Last night when I downloaded our GPS tracks I was surprised to find that yesterday was our third biggest climbing day of the trip! The only two rides that topped it were Julierpass in Switzerland and Verdon Gorge in France, two equally stunning days.
Though the previous day's ride came fairly easily to us, our bodies told an entirely different story this morning. We were both very sore and very tired as we casually coasted down into Lasithi Plateau for a day of relaxing sightseeing. Our first stop was a quiet village sharing its name with that of the plateau: Mesa Lasithi. Once there, we took our time, wandering stiffly around the quaint area, snapping photos.
Our main destination for the day was Dikteon Andron Cave, the fabled birthplace of Zeus himself. As we arrived in Psychro (the town nearest to the attraction) we stopped at a small cafe where a woman was keeping the slight chill at bay by stoking a wood-stove at the center of the room. We ordered coffees and admired this photo on the wall:
Though we'd only been in the plateau proper for a few hours, we'd already seen loads of the irrigation windmills this area is famous for. Sadly, none of them were in operation. In fact, most were badly rusted and falling apart. When I asked the woman at the cafe about this, she said they'd been replaced by electric or gas powered pumps. Apparently some are still used during potato season, but not many.
The cafe owner was kind enough to let us leave our bikes under her care while we continued on to explore Zeus' cave. We slowly plodded two kilometers down the road and up a mountainside to the cave entrance.
At the top, we were happy to learn that visiting the cave was free for the day! This was a very welcome discovery, helping (in my mind) to make up for the last few underwhelming tourist attractions we've paid to see.
The cave itself, though very small (the area accessible by tourists anyway) was really cool! We really enjoyed looking at the rock formations and listening to the dripping water. It took over an hour of waiting before I was able to get a recording without any other visitors talking though! It wasn't that there were a lot of people; the problem was that we could hear tourists coming long before they got to the cave, and then once inside, their non-stop chatting echoed loudly.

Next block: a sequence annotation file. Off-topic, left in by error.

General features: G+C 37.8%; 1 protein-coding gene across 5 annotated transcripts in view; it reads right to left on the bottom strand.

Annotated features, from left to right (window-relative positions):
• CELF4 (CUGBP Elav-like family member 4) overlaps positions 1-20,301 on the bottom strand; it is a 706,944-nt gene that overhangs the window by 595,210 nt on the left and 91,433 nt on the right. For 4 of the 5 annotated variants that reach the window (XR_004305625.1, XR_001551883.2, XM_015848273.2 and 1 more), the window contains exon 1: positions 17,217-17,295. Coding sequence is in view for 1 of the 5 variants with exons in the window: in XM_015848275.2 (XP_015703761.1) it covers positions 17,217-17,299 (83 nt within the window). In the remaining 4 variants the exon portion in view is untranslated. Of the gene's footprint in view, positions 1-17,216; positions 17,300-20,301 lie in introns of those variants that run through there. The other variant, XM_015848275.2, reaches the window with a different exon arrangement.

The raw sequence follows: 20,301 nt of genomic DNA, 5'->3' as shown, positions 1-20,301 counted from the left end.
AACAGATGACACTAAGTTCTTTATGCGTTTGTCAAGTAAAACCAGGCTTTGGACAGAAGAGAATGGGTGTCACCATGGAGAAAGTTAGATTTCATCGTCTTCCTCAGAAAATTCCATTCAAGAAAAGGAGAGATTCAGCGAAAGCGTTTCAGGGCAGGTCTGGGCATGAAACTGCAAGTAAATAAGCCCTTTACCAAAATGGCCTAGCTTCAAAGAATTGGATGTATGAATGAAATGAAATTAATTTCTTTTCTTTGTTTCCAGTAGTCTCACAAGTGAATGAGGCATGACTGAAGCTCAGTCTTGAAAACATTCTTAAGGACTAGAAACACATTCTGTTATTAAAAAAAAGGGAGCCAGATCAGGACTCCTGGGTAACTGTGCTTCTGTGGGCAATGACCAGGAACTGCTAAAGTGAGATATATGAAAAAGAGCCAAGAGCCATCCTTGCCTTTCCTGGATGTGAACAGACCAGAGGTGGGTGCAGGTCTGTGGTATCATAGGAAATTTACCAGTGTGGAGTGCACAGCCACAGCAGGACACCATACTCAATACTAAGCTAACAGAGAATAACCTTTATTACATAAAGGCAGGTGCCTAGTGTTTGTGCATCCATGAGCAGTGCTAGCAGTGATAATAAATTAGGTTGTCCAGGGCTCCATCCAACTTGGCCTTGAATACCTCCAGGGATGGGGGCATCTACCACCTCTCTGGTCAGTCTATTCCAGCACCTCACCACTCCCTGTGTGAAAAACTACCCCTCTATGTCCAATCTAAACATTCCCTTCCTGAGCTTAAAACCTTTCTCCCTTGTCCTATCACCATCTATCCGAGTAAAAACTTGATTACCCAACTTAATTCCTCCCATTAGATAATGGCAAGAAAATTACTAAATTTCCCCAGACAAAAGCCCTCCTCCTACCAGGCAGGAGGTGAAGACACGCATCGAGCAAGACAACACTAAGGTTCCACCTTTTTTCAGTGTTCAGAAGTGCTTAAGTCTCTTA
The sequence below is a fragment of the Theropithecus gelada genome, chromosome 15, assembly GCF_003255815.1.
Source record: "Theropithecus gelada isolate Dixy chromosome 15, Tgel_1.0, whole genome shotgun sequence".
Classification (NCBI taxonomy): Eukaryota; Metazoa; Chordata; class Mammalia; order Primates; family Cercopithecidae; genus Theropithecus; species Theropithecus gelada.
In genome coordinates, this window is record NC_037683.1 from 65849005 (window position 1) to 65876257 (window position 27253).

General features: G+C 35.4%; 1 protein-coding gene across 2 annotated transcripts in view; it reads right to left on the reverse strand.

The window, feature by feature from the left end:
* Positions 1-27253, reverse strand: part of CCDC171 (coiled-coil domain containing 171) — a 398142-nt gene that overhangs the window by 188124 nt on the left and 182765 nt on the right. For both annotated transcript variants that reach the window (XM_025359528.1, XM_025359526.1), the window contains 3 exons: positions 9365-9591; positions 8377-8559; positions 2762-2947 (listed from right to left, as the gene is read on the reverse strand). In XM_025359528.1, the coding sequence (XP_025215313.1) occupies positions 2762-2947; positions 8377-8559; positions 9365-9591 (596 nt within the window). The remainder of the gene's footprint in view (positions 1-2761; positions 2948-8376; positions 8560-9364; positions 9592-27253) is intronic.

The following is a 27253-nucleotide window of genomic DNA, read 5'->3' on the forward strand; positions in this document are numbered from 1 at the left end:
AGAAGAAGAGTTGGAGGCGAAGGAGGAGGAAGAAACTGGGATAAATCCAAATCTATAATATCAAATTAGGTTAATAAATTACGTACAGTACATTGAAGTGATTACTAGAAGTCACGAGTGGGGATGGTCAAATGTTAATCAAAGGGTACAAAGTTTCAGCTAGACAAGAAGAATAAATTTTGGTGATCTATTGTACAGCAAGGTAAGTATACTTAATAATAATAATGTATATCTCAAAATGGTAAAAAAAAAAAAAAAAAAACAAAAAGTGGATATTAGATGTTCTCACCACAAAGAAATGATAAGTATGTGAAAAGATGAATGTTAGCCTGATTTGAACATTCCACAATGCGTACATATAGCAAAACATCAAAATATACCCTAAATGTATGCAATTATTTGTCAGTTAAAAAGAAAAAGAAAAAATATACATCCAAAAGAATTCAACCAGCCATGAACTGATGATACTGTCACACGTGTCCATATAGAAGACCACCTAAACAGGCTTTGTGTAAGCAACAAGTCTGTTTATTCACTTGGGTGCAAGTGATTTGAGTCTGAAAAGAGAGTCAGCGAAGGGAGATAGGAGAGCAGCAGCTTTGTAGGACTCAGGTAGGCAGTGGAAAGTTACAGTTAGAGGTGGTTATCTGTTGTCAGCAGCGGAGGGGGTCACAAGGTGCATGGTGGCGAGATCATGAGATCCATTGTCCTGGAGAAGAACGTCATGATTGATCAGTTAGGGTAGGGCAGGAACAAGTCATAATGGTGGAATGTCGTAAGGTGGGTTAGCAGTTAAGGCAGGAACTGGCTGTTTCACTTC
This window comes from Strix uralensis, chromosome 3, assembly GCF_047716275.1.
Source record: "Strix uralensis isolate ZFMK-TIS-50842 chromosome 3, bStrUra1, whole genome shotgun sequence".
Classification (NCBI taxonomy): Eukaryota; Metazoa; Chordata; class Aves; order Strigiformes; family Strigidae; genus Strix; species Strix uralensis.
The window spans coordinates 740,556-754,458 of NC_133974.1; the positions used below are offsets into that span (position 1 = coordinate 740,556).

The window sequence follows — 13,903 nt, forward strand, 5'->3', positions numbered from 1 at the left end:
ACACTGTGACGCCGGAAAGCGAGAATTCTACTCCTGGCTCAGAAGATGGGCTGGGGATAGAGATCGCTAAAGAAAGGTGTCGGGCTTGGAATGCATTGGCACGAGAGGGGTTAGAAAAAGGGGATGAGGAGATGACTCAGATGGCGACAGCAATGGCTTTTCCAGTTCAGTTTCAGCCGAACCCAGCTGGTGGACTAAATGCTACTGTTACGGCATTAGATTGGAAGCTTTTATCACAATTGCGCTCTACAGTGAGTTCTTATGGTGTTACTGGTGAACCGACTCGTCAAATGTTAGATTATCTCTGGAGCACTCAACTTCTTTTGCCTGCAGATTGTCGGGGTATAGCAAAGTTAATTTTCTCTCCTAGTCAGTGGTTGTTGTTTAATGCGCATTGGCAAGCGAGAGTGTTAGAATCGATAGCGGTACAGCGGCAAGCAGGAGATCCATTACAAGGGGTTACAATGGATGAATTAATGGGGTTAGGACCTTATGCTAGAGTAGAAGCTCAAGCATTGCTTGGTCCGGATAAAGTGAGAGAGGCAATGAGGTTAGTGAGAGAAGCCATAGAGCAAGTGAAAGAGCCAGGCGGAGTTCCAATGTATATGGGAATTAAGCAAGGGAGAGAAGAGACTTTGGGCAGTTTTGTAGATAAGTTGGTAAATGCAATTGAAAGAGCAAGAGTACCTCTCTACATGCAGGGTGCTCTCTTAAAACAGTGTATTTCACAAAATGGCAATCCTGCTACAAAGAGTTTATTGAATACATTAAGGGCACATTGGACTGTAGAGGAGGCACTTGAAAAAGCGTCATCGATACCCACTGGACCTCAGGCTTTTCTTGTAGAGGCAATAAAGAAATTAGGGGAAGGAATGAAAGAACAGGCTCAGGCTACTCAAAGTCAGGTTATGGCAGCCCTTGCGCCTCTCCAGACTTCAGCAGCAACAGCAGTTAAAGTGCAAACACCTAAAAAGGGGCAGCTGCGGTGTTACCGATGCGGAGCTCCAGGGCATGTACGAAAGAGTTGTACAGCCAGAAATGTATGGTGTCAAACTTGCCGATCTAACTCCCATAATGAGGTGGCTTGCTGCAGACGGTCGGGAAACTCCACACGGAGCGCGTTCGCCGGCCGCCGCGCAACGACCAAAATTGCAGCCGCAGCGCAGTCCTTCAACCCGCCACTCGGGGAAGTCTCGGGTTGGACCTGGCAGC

After much waiting, we finally had the cave to ourselves and the "symphony of raindrops" our surfer friend Dimitri had mentioned made for an excellent recording.
After sorely climbing the steep staircases leading out of the cave and then trudging back down the mountain, we spent the final hours of daylight meandering around the plateau's rutted dirt roads, enjoying the view. We passed many piles of apples on the ground, left neglected to rot under their bare limbed trees. Tara collected quite a few good ones which she was certain would come in handy later.
When the light began to fade, we set up camp behind one of the many small outbuildings on the plateau. While poking around inside the small shack, I discovered a working power outlet! It seems a little silly to be so excited about electricity but it really made our night. Stealth camps with power are few and far between.
While I was tending to our pile of electronics that needed charging, Tara made a splendid dinner of cheesy noodles which we ate together while watching a few episodes of House.
In the wee hours of the morning I left Tara, who was snoring quietly beside me, and wandered out into the field to take a recording of the wildlife surrounding our tent. Sitting alone in the mountains, watching my breath billow away into the cool night air, I felt completely at peace. Life is good.